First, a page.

Saving for the kids

Save for the kids

From time to time, parents ask me for advice on the best vehicle to accumulate savings for the children. The intention of this blog is to give you a summary of your options and to let you know which option I think is the best.

Savings, gifts, inheritance and the like

Sometimes parents would like to save a regular amount of money for their child’s future benefit. These monies might be used to fund part or all of education costs, a deposit to buy a house, to buy a car and so on. Also, some children might receive monies via inheritance or gifts and their parents want to invest this wisely on the child’s behalf.

And the options are…

There are a variety of options that you could consider and I discuss the main ones below:


Of course, you can deposit regular contributions into a high yielding savings account. Whilst this option is very simple and low risk, the investment returns can be quite low – particularly at the moment. For example, RaboDirect typically have very competitive products and its PremiumSaver product will currently pay you 2.45% p.a.


Instead of picking a couple of shares to invest your child’s savings, you are much better off to invest the monies in a broad index – because this provides substantial diversification. There are two ways to access low-cost index funds; via retail managed funds or an Exchange Traded Fund (ETF). Retail managed funds (such as this one from Vanguard) typically require a minimum investment of $5,000. My advice is to stick to low-cost, retail index funds. An ETF is a managed fund that is listed on the Australian Stock Exchange. To invest in an ETF, you would need to establish an online trading account (such as CommSec) and buy shares in your chosen ETF/s. This allows you to begin investing with a smaller amount upfront. Both options are relatively similar in cost (the retail fund might be slightly more expensive) – just choose the one which you think is most appropriate for your situation. In terms of retail managed funds, I would stick to the Vanguard funds mentioned above. In respect to ETF’s, here are a couple of recommendations which invest in the Australian market only: QOZ, IOZ and STW. If you would like international exposure and/or you’re investing a significant amount of money (say more than $50,000), then it would be wise to obtain some specific advice in respect to how to invest.

Update May 2018: Vanguard recently released some new diversified, low-cost EFT products:Vanguard Diversified Balanced Index ETF (VDBA) and Vanguard Diversified Growth Index ETF (VDGR)

Your home loan

Instead of contributing monies towards a separate investment, one option you could consider is “parking” those monies in your home loan to reduce your interest costs. Today, this would give you a risk-free return equal to your home loan interest rate (circa 5% per annum). Whilst this isn’t a huge return at the moment, when home loan interest rates rise in the future, your risk-free return becomes significant. You can then redraw these extra repayments in the future when required.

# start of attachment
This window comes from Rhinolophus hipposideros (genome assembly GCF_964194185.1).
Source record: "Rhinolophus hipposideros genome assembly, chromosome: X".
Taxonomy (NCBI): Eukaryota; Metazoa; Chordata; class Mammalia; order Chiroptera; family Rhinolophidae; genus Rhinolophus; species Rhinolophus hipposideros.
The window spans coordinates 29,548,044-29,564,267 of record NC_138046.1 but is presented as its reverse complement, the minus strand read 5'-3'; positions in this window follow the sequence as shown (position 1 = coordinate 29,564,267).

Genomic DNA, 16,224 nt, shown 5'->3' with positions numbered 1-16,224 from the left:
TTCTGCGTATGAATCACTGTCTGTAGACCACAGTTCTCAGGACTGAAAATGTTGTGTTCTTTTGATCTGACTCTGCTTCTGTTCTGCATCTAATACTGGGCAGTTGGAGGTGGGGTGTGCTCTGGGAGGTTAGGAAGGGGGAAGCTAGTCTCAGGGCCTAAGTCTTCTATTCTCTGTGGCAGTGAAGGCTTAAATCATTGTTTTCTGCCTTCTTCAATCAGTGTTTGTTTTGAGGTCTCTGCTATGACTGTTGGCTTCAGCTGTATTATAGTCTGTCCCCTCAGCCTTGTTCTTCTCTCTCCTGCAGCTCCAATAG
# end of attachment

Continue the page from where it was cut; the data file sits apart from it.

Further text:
Education funds

I am not a big fan of these products as I discussed in this blog a few years ago (see under subheading “How do Education Savings products stack up?”).

Looking after yourself first ultimately looks after you kids

Pre-flight safety demonstrations always advise you to affix your oxygen mask before that of your child’s. Doing so ensures you will be able to assist your child. The same is true when it comes to financial planning. The best thing you can do to help your child in the future is to look after yourselves first. That is, if you manage cash flow and invest well then you build a significantly strong financial position. As such, you’ll have many options and resources at your disposal to help your children. Therefore, I always advise clients to ensure their own financial strategy is well advanced before they consider directing cash flow towards helping their children. Now, I appreciate that sometimes people have different goals – so if it’s important to you to save for your children’s future then hopefully some of the tips in this blog help.

Taxation consequences

The owner of the investment will obviously be taxed on its earnings. Therefore, think carefully about how you will own your child’s investments. There are two reasonable options:

  1. You can open an account in trust (i.e. on behalf of your child). In this regard, your child can earn up to $416 per annum tax-free. Any earnings over this amount will essentially attract the highest marginal tax rate.
  2. You can put the accounts in your name (or your spouses if they have a lower taxable income than you). Any income and capital gains will be taxed at your marginal tax rate.

Further advice?

The above blog gives you a broad overview of your options. Of course, if you would like to discuss this further, please do not hesitate to reach out to us.